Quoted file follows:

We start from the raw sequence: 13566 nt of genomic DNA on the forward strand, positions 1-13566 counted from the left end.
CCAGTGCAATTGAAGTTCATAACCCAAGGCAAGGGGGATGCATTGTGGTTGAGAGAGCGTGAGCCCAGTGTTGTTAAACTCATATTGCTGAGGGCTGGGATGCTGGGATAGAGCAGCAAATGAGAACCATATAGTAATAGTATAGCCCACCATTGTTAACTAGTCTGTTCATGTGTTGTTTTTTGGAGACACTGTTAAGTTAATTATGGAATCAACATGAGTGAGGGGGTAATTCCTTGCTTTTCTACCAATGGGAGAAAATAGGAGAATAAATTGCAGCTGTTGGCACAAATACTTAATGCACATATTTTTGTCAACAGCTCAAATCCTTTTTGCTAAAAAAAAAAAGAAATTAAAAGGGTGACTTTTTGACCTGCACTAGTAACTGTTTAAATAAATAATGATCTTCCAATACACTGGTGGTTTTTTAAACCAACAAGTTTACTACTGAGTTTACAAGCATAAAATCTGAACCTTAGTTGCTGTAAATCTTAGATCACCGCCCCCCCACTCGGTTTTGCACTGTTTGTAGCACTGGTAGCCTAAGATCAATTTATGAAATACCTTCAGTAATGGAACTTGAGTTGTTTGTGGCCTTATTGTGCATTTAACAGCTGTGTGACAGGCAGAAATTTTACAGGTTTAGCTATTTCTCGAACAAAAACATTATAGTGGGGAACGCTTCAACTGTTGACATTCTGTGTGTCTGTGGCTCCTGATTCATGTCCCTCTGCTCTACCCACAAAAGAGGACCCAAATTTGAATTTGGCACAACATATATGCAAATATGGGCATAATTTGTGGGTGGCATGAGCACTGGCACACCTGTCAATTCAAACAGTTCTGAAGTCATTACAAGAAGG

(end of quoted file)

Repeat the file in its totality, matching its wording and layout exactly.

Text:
We start from the raw sequence: 13566 nt of genomic DNA on the forward strand, positions 1-13566 counted from the left end.
CCAGTGCAATTGAAGTTCATAACCCAAGGCAAGGGGGATGCATTGTGGTTGAGAGAGCGTGAGCCCAGTGTTGTTAAACTCATATTGCTGAGGGCTGGGATGCTGGGATAGAGCAGCAAATGAGAACCATATAGTAATAGTATAGCCCACCATTGTTAACTAGTCTGTTCATGTGTTGTTTTTTGGAGACACTGTTAAGTTAATTATGGAATCAACATGAGTGAGGGGGTAATTCCTTGCTTTTCTACCAATGGGAGAAAATAGGAGAATAAATTGCAGCTGTTGGCACAAATACTTAATGCACATATTTTTGTCAACAGCTCAAATCCTTTTTGCTAAAAAAAAAAAGAAATTAAAAGGGTGACTTTTTGACCTGCACTAGTAACTGTTTAAATAAATAATGATCTTCCAATACACTGGTGGTTTTTTAAACCAACAAGTTTACTACTGAGTTTACAAGCATAAAATCTGAACCTTAGTTGCTGTAAATCTTAGATCACCGCCCCCCCACTCGGTTTTGCACTGTTTGTAGCACTGGTAGCCTAAGATCAATTTATGAAATACCTTCAGTAATGGAACTTGAGTTGTTTGTGGCCTTATTGTGCATTTAACAGCTGTGTGACAGGCAGAAATTTTACAGGTTTAGCTATTTCTCGAACAAAAACATTATAGTGGGGAACGCTTCAACTGTTGACATTCTGTGTGTCTGTGGCTCCTGATTCATGTCCCTCTGCTCTACCCACAAAAGAGGACCCAAATTTGAATTTGGCACAACATATATGCAAATATGGGCATAATTTGTGGGTGGCATGAGCACTGGCACACCTGTCAATTCAAACAGTTCTGAAGTCATTACAAGAAGG